Monday, January 15, 2018

The Tourist Town: Boon or Blight?

Newport, Rhode Island                      Photo By Salt Water New England

30 comments:

  1. From the details in this photo, definitely a blight.

    slf

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  2. Blight...sadly.....But like the VW "Think."

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    1. I think you meant VW THING.

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    2. Auto-Correct. Worst invention ever.

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  3. It's not so bad. Think about how wonderfully tranquil everything it seems when the season closes! I'm happy to see local businesses make the most of the tourist trade, but do wish that all would be respectful of others and the environment (including noise pollution!).

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  4. Blight, notice the "untucked" shirts..

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  5. Few places I'm this country have meaningful tourism. Newport should be thankful for the revenue that comes, and stays!

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  6. Not unlike downtown Portland, Maine in the summer.

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  7. Oooo.... mixed emotions on this one. Not living in New England (alas), I am a tourist when I visit about once a year. But I don't like being in a crowded place with loads of other tourists, so we visit during the off season. We also get a better feel for places that way. We have even visited every New England state in January and February! Loved it all!

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    1. I understand Susan’s sentiment.

      We are New England tourists and spent many weekends on Block Island with friends at their home.

      On the other hand, we own a weekend home ina very popular fly fishing area and the influx of tourists during peak season can be frustrating. Although i will say, 99% of fly fishermen/women are excellent visitors.

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    2. Yes, fly fishing brings out the best in people's souls -- tranquility, helpfulness, patience, meditation, fellowship, and long stretches of silence in tune with nature.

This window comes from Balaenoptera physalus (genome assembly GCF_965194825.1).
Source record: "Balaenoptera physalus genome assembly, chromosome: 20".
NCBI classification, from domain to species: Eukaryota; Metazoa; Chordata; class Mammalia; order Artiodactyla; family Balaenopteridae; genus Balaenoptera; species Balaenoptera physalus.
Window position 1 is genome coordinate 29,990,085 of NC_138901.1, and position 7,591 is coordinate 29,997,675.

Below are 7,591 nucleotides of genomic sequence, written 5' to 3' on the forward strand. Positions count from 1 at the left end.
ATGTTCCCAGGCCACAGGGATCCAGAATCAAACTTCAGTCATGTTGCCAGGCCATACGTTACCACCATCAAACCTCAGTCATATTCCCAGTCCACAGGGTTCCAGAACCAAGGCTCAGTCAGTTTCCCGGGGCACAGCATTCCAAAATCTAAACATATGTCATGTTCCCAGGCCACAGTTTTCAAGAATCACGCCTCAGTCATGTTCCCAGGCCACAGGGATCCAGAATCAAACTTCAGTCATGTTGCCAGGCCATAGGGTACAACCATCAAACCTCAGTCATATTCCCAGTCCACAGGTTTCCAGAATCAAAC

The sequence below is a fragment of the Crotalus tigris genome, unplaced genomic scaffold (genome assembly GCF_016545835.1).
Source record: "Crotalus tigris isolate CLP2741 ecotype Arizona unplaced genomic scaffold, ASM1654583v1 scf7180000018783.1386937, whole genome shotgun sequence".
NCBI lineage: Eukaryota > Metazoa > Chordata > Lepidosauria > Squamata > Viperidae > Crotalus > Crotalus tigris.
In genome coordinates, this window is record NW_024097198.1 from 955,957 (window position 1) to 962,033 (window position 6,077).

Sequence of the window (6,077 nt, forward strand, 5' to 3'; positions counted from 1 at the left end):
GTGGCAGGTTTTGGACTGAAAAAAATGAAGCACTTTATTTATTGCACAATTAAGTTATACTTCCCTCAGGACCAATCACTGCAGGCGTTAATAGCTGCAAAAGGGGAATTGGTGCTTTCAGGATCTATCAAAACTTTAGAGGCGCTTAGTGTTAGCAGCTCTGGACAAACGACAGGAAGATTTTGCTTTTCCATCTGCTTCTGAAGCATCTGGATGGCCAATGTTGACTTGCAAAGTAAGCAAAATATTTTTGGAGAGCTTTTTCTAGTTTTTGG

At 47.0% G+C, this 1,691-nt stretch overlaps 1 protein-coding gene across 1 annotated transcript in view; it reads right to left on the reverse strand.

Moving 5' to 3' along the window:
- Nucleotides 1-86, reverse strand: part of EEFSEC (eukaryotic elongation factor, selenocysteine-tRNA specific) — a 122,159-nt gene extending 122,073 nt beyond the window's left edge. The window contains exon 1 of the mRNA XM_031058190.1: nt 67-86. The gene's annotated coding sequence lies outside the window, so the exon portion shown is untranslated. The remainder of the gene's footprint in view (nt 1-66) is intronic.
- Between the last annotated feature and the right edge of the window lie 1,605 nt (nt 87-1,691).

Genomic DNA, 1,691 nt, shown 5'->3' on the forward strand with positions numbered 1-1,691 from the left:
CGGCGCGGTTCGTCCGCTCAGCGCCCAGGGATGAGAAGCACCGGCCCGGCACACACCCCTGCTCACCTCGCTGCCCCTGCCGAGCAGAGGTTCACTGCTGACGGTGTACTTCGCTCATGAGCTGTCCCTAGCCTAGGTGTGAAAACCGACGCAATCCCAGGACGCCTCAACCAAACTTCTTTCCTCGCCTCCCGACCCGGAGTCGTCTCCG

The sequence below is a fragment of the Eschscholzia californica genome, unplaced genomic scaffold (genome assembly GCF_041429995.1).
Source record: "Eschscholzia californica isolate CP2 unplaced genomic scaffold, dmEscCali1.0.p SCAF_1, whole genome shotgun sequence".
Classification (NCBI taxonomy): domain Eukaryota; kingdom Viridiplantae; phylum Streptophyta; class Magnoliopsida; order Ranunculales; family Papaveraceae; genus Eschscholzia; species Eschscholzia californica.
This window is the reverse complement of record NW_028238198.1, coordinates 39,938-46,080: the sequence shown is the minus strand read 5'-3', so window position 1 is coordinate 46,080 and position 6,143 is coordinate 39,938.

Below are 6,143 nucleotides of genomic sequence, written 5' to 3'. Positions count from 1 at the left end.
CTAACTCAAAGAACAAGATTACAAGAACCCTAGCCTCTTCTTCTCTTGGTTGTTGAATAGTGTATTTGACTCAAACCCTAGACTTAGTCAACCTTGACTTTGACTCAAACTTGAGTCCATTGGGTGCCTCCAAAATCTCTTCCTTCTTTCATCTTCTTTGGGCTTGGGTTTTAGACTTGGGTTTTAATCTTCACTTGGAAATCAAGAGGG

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    3. Nicely put Robert, I find that to be true. We have met many nice people walking by our house on the way to or from the stream.

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  8. I live in Palm Springs, CA. It is very different from New England (where I spent my college years, and which I visit when I can), but certainly a tourist (and "snowbird") town. Tourists are to be tolerated; their spending supports the local economy. You learn how to minimize the adverse impact their presence would otherwise have on your life. Without tourism, the Palm Springs area would have a lot less in the way of available goods and services, not to mention entertainment, museums, etc. (Amazon.com gets you only so far. Yes, very far, but not all the way.) I believe the same is true in tourist towns worldwide. With proper zoning and decent law enforcement, the blight factor can be minimized. (Sometimes it can be too minimized, as when the late Sonny Bono, when he was mayor of Palm Springs prior to be elected to Congress, killed Spring Break in Palm Springs. Yes, it used to be on the rowdy side here during Spring Break, but there was an element of excitment that we haven't seen since.)

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    1. You probably wouldn't want to know what the general public thinks of you, either.

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    2. Yeppers, it is not the crowds it is all those people.

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    3. Charles Schulz, via Linus, said - "I love mankind. It's the people I can't stand!"

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  10. This is a hot topic for "locals" of course. Personally I would never consider a beautiful popular tourist town to be "blight." Congested, chaotic and crowded with shops hawking "local" kitschy souvenirs made in China is part of the deal. I wish it wasn't so. But people enjoying New England and supporting the local economy is good. I used to let it drive me crazy until last summer.

    C&Ped from a post of mine: